Dennis organised a series of RNR training courses at HMS Vernon to enable us to better understand the tasking and employment of MCMVs to support the fleet.  He also provided support and guidance and during his time at CinCFleet, successfully passed on his skills, in his imitable way, that we all appreciated long after he left for the States.


On one exercise I accompanied him to Pembroke Dock as the exercise required a plan to set up and lay a paper minefield.  The trip to Wales was a lesson in itself.  We ran out of fuel and guess who pushed the RN minivan!  Once refueled and in Wales, I learnt how to ingest some restorative beer as well a the tasks ahead of us to plan and lay a mine field.  Dennis also allowed some of us to present the Mine Warfare picture to the command, but, he was always on call when any 'problem questions' arose.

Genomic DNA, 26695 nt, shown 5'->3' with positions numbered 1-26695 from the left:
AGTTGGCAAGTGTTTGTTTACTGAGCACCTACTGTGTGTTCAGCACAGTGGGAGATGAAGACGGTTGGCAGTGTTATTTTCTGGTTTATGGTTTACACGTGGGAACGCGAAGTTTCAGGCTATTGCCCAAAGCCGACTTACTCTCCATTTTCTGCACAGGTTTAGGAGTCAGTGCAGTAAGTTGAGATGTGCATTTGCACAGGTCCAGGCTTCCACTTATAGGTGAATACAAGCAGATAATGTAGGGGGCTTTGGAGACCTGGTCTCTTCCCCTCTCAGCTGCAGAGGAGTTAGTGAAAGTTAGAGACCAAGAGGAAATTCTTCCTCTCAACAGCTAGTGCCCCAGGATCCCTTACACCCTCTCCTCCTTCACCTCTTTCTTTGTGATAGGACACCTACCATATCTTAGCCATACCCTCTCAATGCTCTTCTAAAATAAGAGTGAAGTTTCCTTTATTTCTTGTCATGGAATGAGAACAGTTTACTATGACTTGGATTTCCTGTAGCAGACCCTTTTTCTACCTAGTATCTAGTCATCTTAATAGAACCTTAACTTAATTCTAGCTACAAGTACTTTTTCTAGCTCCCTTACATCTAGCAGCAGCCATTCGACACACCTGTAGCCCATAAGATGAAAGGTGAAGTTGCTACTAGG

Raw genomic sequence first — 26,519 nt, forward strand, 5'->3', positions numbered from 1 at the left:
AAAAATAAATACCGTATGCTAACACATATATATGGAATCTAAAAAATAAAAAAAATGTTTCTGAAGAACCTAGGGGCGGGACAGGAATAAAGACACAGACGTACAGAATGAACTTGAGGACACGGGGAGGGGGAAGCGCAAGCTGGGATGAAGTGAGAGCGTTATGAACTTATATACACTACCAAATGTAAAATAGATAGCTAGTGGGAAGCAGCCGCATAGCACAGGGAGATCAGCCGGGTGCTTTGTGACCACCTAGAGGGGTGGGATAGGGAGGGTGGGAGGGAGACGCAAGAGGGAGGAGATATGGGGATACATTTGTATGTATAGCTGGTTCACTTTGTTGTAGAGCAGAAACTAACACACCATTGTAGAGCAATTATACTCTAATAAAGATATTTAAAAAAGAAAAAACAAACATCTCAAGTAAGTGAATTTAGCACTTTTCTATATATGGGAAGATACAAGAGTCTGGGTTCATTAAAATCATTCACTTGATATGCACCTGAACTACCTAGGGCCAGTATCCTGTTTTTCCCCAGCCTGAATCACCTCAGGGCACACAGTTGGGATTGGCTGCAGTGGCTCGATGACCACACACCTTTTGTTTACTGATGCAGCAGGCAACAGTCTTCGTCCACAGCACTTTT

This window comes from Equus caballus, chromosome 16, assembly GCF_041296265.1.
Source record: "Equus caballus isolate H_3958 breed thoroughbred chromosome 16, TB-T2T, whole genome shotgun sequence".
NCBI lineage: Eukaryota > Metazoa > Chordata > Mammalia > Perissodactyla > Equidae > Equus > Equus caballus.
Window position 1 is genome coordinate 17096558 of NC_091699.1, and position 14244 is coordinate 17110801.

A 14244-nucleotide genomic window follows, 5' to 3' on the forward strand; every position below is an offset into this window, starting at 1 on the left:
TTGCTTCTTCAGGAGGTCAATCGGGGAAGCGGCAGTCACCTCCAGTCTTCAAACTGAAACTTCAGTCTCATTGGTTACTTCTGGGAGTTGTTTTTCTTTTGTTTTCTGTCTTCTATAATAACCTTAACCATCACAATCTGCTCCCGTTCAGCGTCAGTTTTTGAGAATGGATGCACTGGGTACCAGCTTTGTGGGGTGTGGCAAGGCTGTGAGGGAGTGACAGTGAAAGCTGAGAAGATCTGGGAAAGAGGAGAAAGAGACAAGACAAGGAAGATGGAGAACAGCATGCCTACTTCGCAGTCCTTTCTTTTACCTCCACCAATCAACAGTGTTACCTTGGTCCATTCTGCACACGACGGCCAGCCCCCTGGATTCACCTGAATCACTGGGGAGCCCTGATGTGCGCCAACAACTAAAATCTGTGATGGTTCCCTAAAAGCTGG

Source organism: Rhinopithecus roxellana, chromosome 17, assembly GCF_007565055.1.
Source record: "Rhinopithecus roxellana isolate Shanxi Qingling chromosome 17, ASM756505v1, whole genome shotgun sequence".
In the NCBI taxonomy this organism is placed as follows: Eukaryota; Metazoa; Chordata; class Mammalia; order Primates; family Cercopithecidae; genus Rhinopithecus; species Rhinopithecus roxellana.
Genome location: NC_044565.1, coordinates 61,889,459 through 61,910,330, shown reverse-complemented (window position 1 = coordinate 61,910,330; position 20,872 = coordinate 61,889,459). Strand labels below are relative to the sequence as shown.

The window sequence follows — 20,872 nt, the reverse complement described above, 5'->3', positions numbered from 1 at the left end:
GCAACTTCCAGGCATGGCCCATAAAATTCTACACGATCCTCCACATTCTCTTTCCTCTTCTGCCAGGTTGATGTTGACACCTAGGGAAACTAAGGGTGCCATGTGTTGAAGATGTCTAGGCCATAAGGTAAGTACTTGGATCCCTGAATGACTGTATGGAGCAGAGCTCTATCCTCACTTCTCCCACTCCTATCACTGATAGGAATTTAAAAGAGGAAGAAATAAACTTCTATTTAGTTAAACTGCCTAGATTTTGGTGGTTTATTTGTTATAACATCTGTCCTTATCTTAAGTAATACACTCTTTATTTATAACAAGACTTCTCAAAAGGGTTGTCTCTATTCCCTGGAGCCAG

His wit was always on hand to chivvy the best out of us.  I once called him to ask for help on diving.  His first words were "I thought you were dead."


We will remember him.


Kind Regards,




From MCDOA member Dougie MacDonald:


"Hello Rob,


Very sorry to hear about Dennis; we bumped into each other in Birdham on occasion.  Dan Nicholson, as ever, hits the nail on the head - I can say no more.




From former MWO Roger Baileff:


"Dear Rob,


I was sorry to hear that Dennis had crossed over the bar.